I'm wondering about, on that print that you're working on right now, how there's the step wedge on there. Is that to kind of get make sure your first test is okay and then the next one you just wouldn't have that on there?
Yeah, exactly, yes. So the next print like if we, this is just water. So this next print, so I would have done that one with the step wedge and this one that we've just incinerated because I forgot it was in there with the buzzer off, doesn't have the step wedge. So that would go in and without the step wedge. If I wanted this Jefferson one, I would go in, turn the step wedge off in the digital file, reprint the negative without the step wedge. But yeah, it was in there just to give a sanity check for the process and it occurred to me that I didn't have any negatives without a step wedge except that one and I wanted to show people how that worked. Oh, I didn't cook it as bad as I thought.
No, you weren't too far past it.
Okay, so if the camera can see, I'll pull this back in the light. You can see those little marks there. So that's just a little bit of me with that brush when I came in afterwards. And you can see I tried to make something cool happen and it really just doesn't work for me. So that's why once that image is kind of in there, you just kind of gotta leave it where it's at. I ended up with some highlights that are a little light in here so I'd probably go back and process that image a little more. It came up a little light in the negative for that. Any other questions from anybody online?
I did want to know if you could talk again to the kit itself.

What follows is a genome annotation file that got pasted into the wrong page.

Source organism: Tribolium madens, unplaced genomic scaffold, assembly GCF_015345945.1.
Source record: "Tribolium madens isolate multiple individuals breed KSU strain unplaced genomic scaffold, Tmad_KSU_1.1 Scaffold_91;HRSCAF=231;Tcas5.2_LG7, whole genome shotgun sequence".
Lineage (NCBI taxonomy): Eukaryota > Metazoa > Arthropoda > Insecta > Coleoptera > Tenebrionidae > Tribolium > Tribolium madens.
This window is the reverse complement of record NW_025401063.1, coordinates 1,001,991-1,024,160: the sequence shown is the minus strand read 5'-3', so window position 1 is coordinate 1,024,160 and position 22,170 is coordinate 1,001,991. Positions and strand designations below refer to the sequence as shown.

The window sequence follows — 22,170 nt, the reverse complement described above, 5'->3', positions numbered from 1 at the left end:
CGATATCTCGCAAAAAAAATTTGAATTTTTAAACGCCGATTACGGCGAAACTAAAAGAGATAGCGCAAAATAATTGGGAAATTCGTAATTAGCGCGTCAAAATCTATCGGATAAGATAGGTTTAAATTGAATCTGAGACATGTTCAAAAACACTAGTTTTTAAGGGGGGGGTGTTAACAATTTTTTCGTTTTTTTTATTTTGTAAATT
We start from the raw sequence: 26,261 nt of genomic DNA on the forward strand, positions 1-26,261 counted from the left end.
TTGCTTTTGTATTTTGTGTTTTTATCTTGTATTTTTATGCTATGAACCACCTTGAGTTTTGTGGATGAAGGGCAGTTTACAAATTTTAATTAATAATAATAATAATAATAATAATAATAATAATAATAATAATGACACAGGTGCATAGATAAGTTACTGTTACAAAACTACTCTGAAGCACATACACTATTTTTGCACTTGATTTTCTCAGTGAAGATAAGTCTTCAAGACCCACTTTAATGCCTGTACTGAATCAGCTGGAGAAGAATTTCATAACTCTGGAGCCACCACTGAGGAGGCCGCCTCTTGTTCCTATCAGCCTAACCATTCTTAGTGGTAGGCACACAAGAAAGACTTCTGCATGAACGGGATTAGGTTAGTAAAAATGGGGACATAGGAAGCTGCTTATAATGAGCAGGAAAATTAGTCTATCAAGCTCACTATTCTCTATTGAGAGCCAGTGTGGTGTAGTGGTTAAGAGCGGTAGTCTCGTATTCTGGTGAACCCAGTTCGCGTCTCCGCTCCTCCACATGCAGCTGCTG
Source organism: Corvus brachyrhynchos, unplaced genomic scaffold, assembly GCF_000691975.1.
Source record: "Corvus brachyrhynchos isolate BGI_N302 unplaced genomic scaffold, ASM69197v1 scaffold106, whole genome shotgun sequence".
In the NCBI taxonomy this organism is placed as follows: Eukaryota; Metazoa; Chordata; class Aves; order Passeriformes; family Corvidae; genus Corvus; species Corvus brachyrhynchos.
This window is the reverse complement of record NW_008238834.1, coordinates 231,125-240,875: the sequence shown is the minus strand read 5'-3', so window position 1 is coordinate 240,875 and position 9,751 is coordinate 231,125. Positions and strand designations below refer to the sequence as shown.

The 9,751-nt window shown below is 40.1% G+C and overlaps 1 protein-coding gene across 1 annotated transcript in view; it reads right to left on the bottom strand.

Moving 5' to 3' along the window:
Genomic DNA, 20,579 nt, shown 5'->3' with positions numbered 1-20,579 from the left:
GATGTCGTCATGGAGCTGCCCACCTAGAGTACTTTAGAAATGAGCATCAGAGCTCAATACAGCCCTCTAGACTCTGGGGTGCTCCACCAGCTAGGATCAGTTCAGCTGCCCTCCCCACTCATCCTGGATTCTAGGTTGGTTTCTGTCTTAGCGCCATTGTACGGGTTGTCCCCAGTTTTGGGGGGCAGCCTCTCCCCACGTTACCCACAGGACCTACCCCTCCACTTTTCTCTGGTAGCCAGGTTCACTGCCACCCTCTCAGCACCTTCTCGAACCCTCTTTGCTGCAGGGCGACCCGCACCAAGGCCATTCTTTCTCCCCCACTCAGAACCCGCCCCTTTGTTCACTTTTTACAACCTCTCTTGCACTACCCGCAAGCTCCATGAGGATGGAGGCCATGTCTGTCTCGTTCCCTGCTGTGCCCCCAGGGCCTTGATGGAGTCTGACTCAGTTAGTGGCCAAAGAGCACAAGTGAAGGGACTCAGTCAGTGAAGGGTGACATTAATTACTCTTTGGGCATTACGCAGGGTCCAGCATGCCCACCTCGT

Yes. Okay so, the kit that Bostick & Sullivan pulled together for us is the cyanotype chemistry and the cyanotype toner which you see here. So the two parts for the toning. It includes, I have instructions for you in the handout, you also get their instructions for using those. Then it has the Van Dyke kit. So the thing we're gonna do first thing in the morning tomorrow is we're gonna make Van Dyke prints which are those brown prints. You'll get the Van Dyke kit and the Van Dyke gold toner in that. You'll see that toner tomorrow as a part of that process. You'll also get the platinum palladium printing. And we're using a method called the NA2 method so it uses a little bit different chemistry than the traditional platinum printing but we're gonna go ahead and use that NA2 method. You'll get the NA2 kit. This is enough to make a couple of hundred prints. The Van Dyke will make probably a, I think it's depending on the size negative, 50 to 80 prints. The platinum's gonna make you somewhere between 50 and 80. So you're gonna get those kits. You're gonna get a package of the Pictorico. So you get 20 sheets of the overhead transparency to make digital negatives with. You're gonna get 25 sheets of the Rives BFK paper. You'll get six sheets of the Arches Platine, six sheets of the Stonehenge, six sheets of two other papers. So you're gonna get 24 pieces in the paper sample kit. You're gonna get two Hake brushes. You're gonna get a Sterling brush. You'll get a brush like this for the platinum work. So all of that is what's included in that kit. So there's nothing we're using, like, I am literally using the chemistry out of the kit, the brushes that come out of the kit. Everything that's in the kit, you're actually getting to see and that's what we're using from an experience standpoint. So there's no secret thing that I have that's really cool. You can have that. From a standpoint of getting started, if you ordered that kit, and call up and say, I want the Daniel Gregory kit, and they shipped it to you and you got it, what you saw here is no, there was no magic secret cooking behind the kitchen. Literally equal drops of that, equal drops of that, brush on paper, stuff from your house, photogram. So you could get started literally the minute it came home. There's nothing really complex about this. These trays are my photo trays but if you wanted trays, just hit the Dollar Store, someplace you can buy Tupperware and buy the cheapest trays you could find. You don't need any fancy photographic thing and you need sunshine. And as much as I joke about there being no sunshine up here, cloudy overcast days, sunny days, all have ultraviolet light. It's just the exposure time will change a little bit. So you're just gonna have to peel back and check your exposure on the cyanotype but even if you don't have a UV lightbox, it'll absolutely work. Contact frame isn't required, just a big piece of glass that you can set on top. So if you didn't have a contact frame, you can just put a big piece of glass on top. So you could easily get started with all this. Bostick & Sullivan, that is a contact frame from Bostick & Sullivan. That size 200, 220, something like that for the contact frame. It's buy once for your entire life. I have another one that's bigger which we'll see tomorrow but I've had those contact frames for going on 15 years. They last forever if you take care of them. So but anyway, that's everything you're gonna get in the kit. Everything, literally everything you need to get started from doing it.